How penetration are tests usually conducted? I am learning some testing techniques like XSS, SQLi, Path traversal, etc. In each technique, there are many different possibilities, where only one might work. I can't imagine how long the test would take for a web application when I should try all possibilities.

Is it enough to rely on some scanners? For example, for SQL injection, I will use SQLmap. If it doesn’t find anything, is there a low probability that an injection is still possible somewhere?

  • There are pentesting methodologies and frameworks to guide the process.
    – schroeder
    Commented May 9 at 10:48
  • How long do you think a pentest of an app should be?
    – schroeder
    Commented May 9 at 10:53
  • @schroeder I know there are different methodologies (e.g. OWASP), but I think they don't answer my question. I just want to know how testing, for example, for SQL injection, is performed if I have a web application with many input fields. As I said, there are a lot of possibilities, and testing all fields with all combinations is unimaginable. And that's just for SQL injection. Commented May 9 at 11:08
  • 2
    In most assignments, there is a timeframe for completing the test, which means you have to choose your angle carefully, and you'll not have time to test every possible attack. Experience and instinct will help here. For example, if you can identify the database, then you can tell SQLmap to focus on that particular DB and skip the tests applying to other DBs, that are not relevant and a waste of time. Then, you automate as much as you can. If there is a WAF in place, this will make the test more difficult. Do reconnaissance first then figure out what can be done.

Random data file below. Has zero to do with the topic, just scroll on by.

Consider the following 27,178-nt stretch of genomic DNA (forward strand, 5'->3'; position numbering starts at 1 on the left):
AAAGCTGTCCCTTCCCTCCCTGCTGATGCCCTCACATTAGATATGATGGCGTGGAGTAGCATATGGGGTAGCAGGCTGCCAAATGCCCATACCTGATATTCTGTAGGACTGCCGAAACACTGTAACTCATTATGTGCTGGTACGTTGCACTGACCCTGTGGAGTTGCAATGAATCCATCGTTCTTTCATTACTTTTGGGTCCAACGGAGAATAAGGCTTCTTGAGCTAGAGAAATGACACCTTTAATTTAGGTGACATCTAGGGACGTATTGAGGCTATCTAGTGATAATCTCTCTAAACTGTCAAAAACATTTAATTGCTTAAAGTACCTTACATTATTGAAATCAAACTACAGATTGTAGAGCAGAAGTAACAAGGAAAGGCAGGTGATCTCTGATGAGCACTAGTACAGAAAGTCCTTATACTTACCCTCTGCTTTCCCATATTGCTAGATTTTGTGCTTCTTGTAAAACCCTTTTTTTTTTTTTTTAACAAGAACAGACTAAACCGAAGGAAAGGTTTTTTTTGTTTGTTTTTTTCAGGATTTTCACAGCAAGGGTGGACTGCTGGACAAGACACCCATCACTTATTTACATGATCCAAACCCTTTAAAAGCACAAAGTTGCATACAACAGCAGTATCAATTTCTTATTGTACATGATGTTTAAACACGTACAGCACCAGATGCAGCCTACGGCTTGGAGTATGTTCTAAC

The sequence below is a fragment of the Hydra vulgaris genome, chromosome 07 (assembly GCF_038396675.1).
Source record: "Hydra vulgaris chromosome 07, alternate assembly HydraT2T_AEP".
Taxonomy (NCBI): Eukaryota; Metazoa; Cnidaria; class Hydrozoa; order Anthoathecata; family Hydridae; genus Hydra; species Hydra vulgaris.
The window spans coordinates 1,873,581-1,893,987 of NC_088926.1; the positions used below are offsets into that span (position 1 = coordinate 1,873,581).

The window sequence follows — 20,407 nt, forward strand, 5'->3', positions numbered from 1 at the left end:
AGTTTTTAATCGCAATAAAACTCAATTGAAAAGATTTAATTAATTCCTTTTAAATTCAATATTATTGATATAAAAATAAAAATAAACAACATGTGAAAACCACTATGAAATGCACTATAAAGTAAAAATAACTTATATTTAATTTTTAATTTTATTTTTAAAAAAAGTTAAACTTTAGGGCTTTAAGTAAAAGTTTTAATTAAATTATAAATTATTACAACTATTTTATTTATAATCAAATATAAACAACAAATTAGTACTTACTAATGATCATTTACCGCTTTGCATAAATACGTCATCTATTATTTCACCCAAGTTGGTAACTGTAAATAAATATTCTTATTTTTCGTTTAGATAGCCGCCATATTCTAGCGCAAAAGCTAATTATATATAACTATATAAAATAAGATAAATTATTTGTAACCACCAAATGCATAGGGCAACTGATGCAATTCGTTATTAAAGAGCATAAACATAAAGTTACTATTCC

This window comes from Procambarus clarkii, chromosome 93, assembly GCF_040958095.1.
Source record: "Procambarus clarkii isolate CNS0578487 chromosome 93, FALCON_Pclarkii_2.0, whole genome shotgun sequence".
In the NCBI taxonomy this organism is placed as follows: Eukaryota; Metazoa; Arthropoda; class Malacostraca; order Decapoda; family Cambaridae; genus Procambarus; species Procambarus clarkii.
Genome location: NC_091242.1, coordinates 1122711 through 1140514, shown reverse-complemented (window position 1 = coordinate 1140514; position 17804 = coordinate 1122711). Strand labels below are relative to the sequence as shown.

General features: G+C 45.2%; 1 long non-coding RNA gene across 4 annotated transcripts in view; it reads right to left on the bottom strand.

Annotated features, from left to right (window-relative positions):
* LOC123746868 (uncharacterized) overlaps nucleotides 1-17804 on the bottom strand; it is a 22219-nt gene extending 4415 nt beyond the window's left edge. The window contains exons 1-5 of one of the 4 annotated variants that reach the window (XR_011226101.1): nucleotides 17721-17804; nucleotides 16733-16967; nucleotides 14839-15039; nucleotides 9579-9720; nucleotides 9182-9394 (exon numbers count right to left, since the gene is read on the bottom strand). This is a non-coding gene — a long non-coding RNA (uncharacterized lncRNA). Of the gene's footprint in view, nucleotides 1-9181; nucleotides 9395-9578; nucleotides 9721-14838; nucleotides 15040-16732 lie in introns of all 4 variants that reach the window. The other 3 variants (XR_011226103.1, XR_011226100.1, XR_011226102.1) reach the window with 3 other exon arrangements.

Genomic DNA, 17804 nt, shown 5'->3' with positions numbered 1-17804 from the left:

– Kate
    Commented May 9 at 17:41

1 Answer 1


In my experience, a pentest on a web application takes between one or two weeks.

A pentest typically does not claim to find all the vulnerabilities. If an application is vulnerable for a specific vulnerability such as XSS or CSRF, it is often vulnerable throughout the application. Typically, I don't test all URLs for all vulnerabilities. When I find XSS in a few places, I stop searching for XSS and focus on other vulnerabilities. In the report I will describe that this vulnerability may be present in other places. If a vulnerability is only present on one URL or in a specific edge case, I will probably not find it.

Is it enough to rely on some scanners?

I would say using scanners in a pentest is necessary but not sufficient.

During a pentest I often use the Burp active scanner. This is an easy way to find some vulnerabilities. It also can't find many vulnerabilities, so it's not sufficient to rely on.

Sqlmap is pretty good, but I have seen SQL injections that sqlmap couldn't identify.

You must log in to answer this question.

Not the answer you're looking for? Browse other questions tagged .